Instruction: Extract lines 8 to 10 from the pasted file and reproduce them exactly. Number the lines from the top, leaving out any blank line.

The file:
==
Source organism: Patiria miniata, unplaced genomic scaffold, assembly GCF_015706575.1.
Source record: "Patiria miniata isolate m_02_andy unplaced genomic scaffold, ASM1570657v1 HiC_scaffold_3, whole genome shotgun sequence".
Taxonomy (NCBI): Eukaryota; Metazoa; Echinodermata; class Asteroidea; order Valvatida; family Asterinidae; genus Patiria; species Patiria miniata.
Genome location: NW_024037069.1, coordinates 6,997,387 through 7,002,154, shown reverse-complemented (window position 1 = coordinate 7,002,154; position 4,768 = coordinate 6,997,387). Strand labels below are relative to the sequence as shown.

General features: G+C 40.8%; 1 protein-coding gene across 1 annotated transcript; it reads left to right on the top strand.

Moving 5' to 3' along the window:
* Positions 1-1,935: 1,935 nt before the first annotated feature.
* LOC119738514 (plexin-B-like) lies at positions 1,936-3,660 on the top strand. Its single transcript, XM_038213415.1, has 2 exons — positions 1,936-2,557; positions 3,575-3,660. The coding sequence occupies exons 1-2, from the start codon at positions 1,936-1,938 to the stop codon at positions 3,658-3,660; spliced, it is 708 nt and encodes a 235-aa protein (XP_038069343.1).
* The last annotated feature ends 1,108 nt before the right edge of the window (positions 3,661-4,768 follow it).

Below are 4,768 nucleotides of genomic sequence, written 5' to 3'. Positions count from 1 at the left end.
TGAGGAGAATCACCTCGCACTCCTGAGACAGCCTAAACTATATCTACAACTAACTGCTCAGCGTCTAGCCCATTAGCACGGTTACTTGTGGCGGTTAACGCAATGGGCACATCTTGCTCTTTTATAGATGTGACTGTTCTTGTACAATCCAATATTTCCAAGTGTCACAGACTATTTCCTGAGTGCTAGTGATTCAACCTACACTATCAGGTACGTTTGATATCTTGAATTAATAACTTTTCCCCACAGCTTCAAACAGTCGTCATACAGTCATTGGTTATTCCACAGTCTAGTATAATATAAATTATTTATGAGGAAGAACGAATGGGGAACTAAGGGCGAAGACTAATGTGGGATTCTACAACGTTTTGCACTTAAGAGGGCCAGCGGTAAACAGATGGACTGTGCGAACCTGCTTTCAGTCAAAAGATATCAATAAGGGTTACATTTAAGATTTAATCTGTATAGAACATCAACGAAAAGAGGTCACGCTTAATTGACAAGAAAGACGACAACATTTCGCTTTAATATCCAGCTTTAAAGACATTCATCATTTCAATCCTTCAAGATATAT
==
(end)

* LOC119738514 (plexin-B-like) lies at positions 1,936-3,660 on the top strand. Its single transcript, XM_038213415.1, has 2 exons — positions 1,936-2,557; positions 3,575-3,660. The coding sequence occupies exons 1-2, from the start codon at positions 1,936-1,938 to the stop codon at positions 3,658-3,660; spliced, it is 708 nt and encodes a 235-aa protein (XP_038069343.1).
* The last annotated feature ends 1,108 nt before the right edge of the window (positions 3,661-4,768 follow it).

Below are 4,768 nucleotides of genomic sequence, written 5' to 3'. Positions count from 1 at the left end.